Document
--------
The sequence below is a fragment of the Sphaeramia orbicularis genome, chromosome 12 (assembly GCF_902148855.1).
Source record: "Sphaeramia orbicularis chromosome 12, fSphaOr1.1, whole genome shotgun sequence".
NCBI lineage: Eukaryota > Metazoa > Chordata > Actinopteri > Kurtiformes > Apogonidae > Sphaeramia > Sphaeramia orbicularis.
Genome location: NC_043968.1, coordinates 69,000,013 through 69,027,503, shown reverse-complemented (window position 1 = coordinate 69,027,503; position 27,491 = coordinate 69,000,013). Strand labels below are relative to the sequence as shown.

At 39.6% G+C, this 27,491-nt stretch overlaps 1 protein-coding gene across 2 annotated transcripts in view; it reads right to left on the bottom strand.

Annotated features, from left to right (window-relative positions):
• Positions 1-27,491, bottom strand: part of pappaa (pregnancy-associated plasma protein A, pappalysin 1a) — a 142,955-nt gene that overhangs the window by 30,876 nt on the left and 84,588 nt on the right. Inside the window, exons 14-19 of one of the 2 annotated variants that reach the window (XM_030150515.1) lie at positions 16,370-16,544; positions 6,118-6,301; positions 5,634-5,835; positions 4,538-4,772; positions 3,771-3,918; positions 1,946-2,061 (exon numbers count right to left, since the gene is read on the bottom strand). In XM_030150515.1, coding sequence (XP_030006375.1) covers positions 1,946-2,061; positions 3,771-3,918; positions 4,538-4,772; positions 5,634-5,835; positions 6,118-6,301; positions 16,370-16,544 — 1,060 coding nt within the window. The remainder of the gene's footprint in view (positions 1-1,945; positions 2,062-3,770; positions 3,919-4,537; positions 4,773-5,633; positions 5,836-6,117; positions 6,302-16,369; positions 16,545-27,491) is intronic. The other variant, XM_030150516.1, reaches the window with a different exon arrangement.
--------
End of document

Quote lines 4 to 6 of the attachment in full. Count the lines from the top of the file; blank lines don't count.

Genome location: NC_043968.1, coordinates 69,000,013 through 69,027,503, shown reverse-complemented (window position 1 = coordinate 69,027,503; position 27,491 = coordinate 69,000,013). Strand labels below are relative to the sequence as shown.

At 39.6% G+C, this 27,491-nt stretch overlaps 1 protein-coding gene across 2 annotated transcripts in view; it reads right to left on the bottom strand.

Annotated features, from left to right (window-relative positions):